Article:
Holy Crap

In The India Road, the spy Pêro da Covilhã is struck by a notion, while on his mission to the East:

He had by now realized that India was split into two faiths, Islam and Hinduism, with a clear divide from north to south. Unsurprisingly, there were tensions at the interface.

Like an ocean front, or like falling in love, he reflected. Many leagues of calm, then suddenly, excitement, uproar, and revolution.

But it was those points of tension that made him come alive. And he saw the picture clearly now. It was through that gap that the Perfect Prince must drive his wedge.

Pêro, ou Pedro, as he would be called nowadays, is in love, and he knows that it has upended his whole life. It doesn’t help that his lover happens to be the wife of the Count of Guimarães, Governor of Tangier. With a few licks of his Stratocaster, Clapton puts the whole issue into perspective.

Like Pêro, I have a particular love for gradients. The variance is interesting, the mean is boring. So today I’m taking you into a world which is getting ever closer, the frontal system where men and machines meet, and then meld.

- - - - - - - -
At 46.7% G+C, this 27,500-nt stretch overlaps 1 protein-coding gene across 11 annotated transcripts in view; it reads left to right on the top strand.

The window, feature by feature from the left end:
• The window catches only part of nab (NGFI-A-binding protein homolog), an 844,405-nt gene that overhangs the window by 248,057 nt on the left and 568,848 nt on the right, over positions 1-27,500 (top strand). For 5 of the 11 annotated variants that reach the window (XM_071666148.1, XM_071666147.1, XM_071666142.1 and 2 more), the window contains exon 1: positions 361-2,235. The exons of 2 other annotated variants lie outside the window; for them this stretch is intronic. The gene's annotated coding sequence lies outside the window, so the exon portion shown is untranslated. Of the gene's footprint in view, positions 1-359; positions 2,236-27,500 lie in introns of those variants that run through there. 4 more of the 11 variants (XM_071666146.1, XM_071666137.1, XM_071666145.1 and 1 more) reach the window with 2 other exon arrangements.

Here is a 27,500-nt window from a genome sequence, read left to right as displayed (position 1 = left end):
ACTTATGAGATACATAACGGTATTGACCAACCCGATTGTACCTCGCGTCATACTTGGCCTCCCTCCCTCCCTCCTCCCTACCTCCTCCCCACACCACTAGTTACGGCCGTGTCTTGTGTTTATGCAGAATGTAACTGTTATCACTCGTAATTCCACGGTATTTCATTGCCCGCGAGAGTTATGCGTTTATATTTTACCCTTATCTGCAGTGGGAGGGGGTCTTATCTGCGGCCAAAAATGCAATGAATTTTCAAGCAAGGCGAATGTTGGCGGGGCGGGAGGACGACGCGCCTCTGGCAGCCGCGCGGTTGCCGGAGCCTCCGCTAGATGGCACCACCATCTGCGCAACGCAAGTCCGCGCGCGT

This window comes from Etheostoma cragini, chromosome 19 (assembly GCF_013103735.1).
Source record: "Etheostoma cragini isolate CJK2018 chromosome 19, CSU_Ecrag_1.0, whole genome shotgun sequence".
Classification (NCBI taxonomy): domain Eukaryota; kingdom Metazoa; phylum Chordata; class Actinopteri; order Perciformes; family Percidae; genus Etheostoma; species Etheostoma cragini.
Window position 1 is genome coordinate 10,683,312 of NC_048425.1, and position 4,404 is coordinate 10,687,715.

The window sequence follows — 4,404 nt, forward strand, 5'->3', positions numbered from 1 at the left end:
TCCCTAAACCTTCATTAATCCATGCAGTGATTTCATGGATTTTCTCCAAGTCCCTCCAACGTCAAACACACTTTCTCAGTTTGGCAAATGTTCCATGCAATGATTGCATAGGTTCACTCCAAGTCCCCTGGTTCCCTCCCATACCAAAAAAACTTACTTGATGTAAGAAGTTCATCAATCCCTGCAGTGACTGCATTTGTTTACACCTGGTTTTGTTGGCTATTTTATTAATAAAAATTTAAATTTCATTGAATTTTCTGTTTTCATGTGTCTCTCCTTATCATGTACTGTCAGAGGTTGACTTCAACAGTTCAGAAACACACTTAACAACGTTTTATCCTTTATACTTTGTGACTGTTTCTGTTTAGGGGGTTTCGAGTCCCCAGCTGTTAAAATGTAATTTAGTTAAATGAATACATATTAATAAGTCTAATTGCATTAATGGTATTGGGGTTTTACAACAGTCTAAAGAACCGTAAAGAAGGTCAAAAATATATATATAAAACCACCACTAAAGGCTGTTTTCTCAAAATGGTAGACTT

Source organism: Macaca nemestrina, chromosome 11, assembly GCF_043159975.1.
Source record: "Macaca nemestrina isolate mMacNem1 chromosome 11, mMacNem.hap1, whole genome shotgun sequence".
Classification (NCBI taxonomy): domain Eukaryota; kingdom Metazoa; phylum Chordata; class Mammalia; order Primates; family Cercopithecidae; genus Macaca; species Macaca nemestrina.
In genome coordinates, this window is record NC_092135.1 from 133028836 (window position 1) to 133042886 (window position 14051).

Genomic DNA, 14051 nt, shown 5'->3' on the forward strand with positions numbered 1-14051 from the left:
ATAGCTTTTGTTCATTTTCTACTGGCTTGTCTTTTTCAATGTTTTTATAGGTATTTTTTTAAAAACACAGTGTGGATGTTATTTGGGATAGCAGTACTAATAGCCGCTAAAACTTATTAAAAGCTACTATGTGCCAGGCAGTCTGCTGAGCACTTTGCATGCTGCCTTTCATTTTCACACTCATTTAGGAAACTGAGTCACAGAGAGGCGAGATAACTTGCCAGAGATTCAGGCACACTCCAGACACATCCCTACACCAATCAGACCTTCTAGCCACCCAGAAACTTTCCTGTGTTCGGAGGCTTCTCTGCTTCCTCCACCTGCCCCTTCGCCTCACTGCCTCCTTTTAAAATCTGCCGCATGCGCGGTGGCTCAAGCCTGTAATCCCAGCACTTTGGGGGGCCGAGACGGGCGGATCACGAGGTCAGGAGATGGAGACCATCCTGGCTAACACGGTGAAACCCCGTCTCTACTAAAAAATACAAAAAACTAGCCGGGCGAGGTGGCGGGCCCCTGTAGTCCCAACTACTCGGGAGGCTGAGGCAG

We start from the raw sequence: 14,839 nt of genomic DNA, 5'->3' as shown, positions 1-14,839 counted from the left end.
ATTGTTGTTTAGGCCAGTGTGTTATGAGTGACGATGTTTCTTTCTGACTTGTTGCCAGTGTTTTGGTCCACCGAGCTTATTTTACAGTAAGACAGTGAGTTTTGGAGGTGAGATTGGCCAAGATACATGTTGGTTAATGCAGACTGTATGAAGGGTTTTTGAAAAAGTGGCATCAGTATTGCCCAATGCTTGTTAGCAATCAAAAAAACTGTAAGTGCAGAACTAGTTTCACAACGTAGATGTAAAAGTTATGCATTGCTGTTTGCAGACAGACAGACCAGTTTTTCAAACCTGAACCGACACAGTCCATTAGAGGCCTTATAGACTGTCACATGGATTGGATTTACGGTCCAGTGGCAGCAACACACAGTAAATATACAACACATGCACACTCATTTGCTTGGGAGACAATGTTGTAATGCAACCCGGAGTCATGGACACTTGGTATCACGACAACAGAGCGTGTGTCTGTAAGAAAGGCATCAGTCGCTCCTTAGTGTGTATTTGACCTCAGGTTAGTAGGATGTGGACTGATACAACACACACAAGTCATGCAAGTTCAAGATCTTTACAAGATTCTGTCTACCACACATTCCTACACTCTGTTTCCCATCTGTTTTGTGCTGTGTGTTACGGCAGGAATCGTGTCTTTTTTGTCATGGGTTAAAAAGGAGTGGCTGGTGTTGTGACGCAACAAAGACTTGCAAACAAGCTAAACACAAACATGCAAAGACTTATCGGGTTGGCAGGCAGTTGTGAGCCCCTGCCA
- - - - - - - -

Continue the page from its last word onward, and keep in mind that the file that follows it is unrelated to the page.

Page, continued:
Humans think in a strictly Cartesian fashion, and we consequently suck at making, believing, and acting on disruptive predictions. One example should suffice.

On Oct. 9th, 1903, the New York Times wrote that

The flying machine which will really fly might be evolved by the combined and continuous efforts of mathematicians and mechanicians in from one million to ten million years.

That was the day that Wilbur and Orville Wright began building an airplane. It flew on Dec. 17th, 1903, barely two months later.